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# Another Example

Solve

$(x^2-1)y''+xy'-y=0$

#### Solution

Let

$y = \sum_{n=0}^{\infty} a_n\,x^n$

then

$y' = \sum_{n=1}^{\infty} n\,a_n\,x^{n-1}$

and

$y'' = \sum_{n=2}^{\infty} n(n-1)\, a_n\,x^{n-2}$

We can write the original differential equation as

$x^2 y'' - y'' + xy' -y =0$

Substituting back into this differential equation

$(x^2-1)\sum_{n=2}^{\infty} n(n-1)\, a_n\,x^{n-2}+x\sum_{n=1}^{\infty} n\,a_n\,x^{n-1}-\sum_{n=0}^{\infty} a_n\,x^n=0$

and multiplying the $$x^2$$ through gives

$\sum_{n=2}^{\infty} n(n-1)\, a_n\,x^{n} - \sum_{n=2}^{\infty} n(n-1)\, a_n\,x^{n-2} + \sum_{n=1}^{\infty} n\,a_n\,x^{n}-\sum_{n=0}^{\infty} a_n\,x^n=0$

We next need to make the second term has the nth power of $$x$$ instead of $$n-2$$. For this term, we let

$$u = n – 2$$ and  $$n = u + 2$$

The second term becomes

$\sum_{u=0}^{\infty} (u+2)(u+1) a_{u+2}x^u$

now changing this back to $$n$$ and placing the term back into the differential equation gives

$\sum_{n=2}^{\infty} n(n-1)\, a_n\,x^{n} - \sum_{n=0}^{\infty} (n+2)(n+1)\, a_{n+2}\,x^{n} + \sum_{n=1}^{\infty} n\,a_n\,x^{n}-\sum_{n=0}^{\infty} a_n\,x^n=0$

Since they sums do not all start at the same number, we pull out the $$n = 0$$ and $$n = 1$$ terms to get

$-2a_2 - 6a_3\, x + a_1\, x - a_0 - a_1\, x + \sum_{n=2}^{\infty} n(n-1)a_n \, x^n - \sum_{n=0}^{\infty} (n+2)(n+1)a_{n+2}, x^n + \sum_{n=1}^{\infty} n\,a_n\, x^n - \sum_{n=0}^{\infty} a_n\, x^n = 0$

or

$-2a_2 - 6a_3\,x - a_0 + \sum_{n=2}^{\infty} n(n-1)a_n \, x^n - \sum_{n=2}^{\infty} (n+2)(n+1)a_{n+2}, x^n + \sum_{n=2}^{\infty} n\,a_n\, x^n - \sum_{n=2}^{\infty} a_n\, x^n = 0$

We can now combine the series to get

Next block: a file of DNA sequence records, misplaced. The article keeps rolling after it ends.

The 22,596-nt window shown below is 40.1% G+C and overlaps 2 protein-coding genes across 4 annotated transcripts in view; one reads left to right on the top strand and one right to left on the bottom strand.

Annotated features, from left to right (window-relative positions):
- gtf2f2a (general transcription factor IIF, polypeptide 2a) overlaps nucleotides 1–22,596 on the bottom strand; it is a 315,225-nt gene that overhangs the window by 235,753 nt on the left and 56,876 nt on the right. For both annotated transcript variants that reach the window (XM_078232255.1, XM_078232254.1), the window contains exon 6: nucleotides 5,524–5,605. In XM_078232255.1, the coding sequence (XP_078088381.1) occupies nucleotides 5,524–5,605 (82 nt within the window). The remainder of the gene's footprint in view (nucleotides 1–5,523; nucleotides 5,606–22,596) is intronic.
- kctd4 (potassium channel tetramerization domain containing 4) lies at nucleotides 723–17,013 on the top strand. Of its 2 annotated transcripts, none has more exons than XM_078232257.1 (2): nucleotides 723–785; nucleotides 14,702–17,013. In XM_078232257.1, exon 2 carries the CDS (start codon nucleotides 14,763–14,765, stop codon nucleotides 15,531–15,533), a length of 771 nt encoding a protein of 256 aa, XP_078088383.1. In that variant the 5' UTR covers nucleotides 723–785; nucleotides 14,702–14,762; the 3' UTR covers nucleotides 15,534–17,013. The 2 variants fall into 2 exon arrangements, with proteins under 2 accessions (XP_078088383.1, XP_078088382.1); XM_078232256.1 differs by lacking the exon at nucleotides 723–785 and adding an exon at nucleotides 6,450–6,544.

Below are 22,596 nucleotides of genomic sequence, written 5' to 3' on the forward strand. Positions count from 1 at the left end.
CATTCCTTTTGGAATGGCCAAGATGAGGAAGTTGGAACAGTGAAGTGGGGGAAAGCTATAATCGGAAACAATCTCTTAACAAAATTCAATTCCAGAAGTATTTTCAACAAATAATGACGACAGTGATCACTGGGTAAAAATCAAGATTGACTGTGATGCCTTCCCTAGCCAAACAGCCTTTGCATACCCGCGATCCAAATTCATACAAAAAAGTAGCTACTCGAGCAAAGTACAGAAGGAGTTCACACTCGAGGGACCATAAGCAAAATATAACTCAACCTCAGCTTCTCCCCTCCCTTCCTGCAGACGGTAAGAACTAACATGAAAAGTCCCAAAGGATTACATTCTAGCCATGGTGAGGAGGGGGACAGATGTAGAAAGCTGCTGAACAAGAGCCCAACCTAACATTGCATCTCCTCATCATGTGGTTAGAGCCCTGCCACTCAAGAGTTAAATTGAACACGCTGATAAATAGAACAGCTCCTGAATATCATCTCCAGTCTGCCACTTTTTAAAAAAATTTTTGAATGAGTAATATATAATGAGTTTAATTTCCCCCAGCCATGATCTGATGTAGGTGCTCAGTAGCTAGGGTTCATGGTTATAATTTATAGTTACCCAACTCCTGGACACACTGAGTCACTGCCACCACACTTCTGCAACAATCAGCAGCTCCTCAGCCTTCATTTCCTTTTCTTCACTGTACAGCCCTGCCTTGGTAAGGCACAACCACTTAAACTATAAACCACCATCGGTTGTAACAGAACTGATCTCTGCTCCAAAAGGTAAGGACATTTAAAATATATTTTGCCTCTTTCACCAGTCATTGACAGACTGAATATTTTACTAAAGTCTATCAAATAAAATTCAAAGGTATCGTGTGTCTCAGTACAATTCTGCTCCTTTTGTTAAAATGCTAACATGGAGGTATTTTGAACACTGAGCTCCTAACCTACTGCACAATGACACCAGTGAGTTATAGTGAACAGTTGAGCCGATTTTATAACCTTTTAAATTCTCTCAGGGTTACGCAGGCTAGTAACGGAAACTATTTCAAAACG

$-2a_2 - 6a_3\, x - a_0 + \sum_{n=2}^{\infty} \left[ n(n-1)a_n - (n+2)(n+1)a_{n+2} + n\,a_n - a_n \right] = 0$

We are looking for two linearly independent solutions, so we let the first one be such that

$$y(0) = 0$$  and  $$y’(0) = 1$$

this implies that

$$a_0 = 0$$ and $$a_1 = 1$$

from our last equation we have

$0 = -2a_2 – a_0 = -2a_2$

or

$a_2 = 0$

We also have

$0 = - 6a_3$

or

$a_3 = 0$

The terms from the series must all be zero, since that is what it means for a polynomial to be zero. Hence

$n(n-1)\,a_n -(n+2)(n+1)\,a_{n+2} + n\,a_n - a_n = 0$

$(n+2)(n+1)\,a_{n+2} = \left[ n(n-1)+n-1 \right] a_n = (n-1)(n+1)a_n$

$a_{n+2} = \dfrac{n-1}{n+1} a_n$

Notice that since

$a_2 = a_3 = 0$

All of the rest of the coefficients must be zero, since they are each a multiple of the coefficient two before them. Therefore the first linear independent solution is

$y_1 = x$

For the second linearly independent solution, we let

$$y(0) = 1$$ and $$y’(0) = 0$$

this implies that

$$a_0 = 1$$  and $$a_1 = 0$$

from our last equation we have

$1 = -2a_2 – a_0 = -2a_2 - 1$

or

$a_2 = -1$

We also have

$0 = -6a_3$

or

$a_3 = 0$

we still have

$a_{n+2} =\dfrac{n-1}{n+1}a_n$

so notice that the odd terms are all zero. For the even terms, we have

$a_4 = -\dfrac{1}{3}$

$a_6 = \dfrac{3}{5}\dfrac{1}{3}= \dfrac{1}{5}$

$a_8 = -\dfrac{5}{7}\dfrac{1}{5} = -\dfrac{1}{7}$

$a_{2n}= \dfrac{(-1)^{n+1}}{2n-1}$

This one has the series representation

$y_2 = \sum_{n=1}^{\infty} \dfrac{(-1)^{n+1}}{2n-1} x^{2n}$